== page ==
The Federal Trade Commission has extended for another three months its delay of enforcement of the new
Red Flags Rule to give creditors and financial institutions more time to develop and implement written identity theft prevention programs.
Like the previous enforcement delay, the latest delay, in effect until Aug. 1, 2009, is limited to the Identity Theft Red Flags Rule and doesn’t extend to the rule regarding address discrepancies applicable to users of consumer reports, or to the rule regarding changes of address applicable to card issuers.
Full compliance for all covered entities was originally required by Nov. 1, 2008. However, the FTC last October delayed enforcement until May 1, 2009, for the entities under its jurisdiction following confusion about their coverage by and obligations under the rule.
Given the ongoing debate about whether Congress wrote this provision too broadly, delaying enforcement of the Red Flags Rule will allow industries and associations to share guidance with their members, provide low-risk entities an opportunity to use the template in developing their programs, and give Congress time to consider the issue further, FTC Chairman Jon Leibowitz said in a statement.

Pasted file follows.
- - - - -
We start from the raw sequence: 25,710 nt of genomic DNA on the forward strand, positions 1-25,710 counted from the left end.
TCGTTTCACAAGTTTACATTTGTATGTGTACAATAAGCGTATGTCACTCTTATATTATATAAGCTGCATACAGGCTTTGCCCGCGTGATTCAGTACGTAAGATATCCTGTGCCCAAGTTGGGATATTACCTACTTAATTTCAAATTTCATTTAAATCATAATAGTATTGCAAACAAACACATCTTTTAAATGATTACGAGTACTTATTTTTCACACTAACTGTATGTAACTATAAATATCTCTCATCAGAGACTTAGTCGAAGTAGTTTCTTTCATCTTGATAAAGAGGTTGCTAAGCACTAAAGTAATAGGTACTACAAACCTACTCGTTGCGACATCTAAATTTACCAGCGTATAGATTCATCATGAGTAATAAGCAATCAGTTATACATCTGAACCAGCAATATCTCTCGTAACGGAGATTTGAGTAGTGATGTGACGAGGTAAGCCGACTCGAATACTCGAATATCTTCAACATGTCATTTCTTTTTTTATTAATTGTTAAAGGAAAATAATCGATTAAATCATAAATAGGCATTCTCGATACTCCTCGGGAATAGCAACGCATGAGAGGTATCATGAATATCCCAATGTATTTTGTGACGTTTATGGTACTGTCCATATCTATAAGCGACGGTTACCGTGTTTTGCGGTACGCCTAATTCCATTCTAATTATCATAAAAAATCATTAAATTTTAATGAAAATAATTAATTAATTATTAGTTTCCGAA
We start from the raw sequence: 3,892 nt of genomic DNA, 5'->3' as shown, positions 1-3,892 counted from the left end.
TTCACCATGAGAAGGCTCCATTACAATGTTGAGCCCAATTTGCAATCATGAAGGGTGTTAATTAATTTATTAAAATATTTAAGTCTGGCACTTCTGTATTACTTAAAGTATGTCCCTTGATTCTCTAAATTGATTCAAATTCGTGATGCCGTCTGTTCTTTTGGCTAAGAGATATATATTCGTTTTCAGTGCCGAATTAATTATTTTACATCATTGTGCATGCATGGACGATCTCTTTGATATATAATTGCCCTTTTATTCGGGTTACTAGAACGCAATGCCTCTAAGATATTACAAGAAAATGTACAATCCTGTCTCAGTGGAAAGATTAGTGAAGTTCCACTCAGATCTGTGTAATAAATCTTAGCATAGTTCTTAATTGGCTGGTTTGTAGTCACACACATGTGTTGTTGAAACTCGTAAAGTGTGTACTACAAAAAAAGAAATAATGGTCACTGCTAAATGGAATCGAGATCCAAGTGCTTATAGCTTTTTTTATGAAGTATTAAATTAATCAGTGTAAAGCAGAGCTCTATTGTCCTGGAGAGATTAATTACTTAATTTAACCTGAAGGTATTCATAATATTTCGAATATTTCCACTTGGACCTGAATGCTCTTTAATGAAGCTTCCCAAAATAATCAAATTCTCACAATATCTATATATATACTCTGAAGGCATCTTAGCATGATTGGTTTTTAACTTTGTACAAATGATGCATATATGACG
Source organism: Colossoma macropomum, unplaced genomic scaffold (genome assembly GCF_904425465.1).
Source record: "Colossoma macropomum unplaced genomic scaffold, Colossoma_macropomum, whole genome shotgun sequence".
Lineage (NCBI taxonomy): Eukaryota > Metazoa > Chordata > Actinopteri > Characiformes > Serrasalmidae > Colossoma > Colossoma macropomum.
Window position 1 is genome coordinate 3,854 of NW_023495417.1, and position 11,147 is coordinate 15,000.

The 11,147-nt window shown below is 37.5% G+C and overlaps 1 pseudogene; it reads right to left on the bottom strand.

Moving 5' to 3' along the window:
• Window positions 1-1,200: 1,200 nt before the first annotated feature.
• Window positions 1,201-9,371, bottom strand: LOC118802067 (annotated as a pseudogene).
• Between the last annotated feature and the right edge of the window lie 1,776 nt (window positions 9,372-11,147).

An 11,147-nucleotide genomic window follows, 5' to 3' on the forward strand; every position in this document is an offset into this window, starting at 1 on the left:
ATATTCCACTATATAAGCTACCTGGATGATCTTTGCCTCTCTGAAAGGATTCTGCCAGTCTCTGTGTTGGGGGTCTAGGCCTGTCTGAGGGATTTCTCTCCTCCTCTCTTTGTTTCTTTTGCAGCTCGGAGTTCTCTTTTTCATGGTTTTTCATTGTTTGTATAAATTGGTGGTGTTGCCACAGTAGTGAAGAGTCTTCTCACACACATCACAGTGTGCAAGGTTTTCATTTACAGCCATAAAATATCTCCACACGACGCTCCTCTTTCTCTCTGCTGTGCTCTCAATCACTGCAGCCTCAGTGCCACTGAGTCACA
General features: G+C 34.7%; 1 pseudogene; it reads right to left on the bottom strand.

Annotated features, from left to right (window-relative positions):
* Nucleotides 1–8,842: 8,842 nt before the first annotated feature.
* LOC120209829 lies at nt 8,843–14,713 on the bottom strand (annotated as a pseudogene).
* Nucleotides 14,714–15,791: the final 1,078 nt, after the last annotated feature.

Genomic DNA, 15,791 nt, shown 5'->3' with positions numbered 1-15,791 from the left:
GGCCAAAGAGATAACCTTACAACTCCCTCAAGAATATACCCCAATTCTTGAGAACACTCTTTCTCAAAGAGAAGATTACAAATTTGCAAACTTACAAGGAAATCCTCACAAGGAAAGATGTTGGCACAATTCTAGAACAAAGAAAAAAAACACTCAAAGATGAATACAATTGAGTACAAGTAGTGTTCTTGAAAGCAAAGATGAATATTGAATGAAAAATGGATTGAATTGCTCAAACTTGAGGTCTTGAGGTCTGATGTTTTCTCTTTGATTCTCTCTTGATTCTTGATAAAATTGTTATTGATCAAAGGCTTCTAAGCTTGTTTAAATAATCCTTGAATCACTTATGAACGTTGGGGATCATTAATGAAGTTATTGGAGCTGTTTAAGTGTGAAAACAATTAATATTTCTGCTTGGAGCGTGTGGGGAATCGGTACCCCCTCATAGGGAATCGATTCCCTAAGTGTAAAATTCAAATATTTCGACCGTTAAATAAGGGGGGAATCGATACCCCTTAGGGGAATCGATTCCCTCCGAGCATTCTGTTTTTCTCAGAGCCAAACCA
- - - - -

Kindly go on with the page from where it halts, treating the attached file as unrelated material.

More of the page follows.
The FTC said it will release a template to help entities that have a low risk of identity theft, such as businesses that know their customers personally, comply with the law.
The Fair and Accurate Credit Transactions Act of 2003 directed financial regulatory agencies, including the FTC, to promulgate rules requiring
financial institutions with covered accounts to implement programs to identify, detect, and respond to patterns, practices, or specific activities that could indicate identity theft.
FACTA’s definition of
creditor applies to any entity that regularly extends or renews credit—or arranges for others to do so—and includes all entities that regularly permit deferred payments for goods or services. Examples of creditors include finance companies; automobile dealers that provide or arrange financing; mortgage brokers; utility companies; telecommunications companies; non-profit and government entities that defer payment for goods or services; and businesses that provide services and bill later, including many lawyers, doctors, and other professionals.
Financial institutions include entities that offer accounts that enable consumers to write checks or make payments to third parties through other means, such as other negotiable instruments or telephone transfers.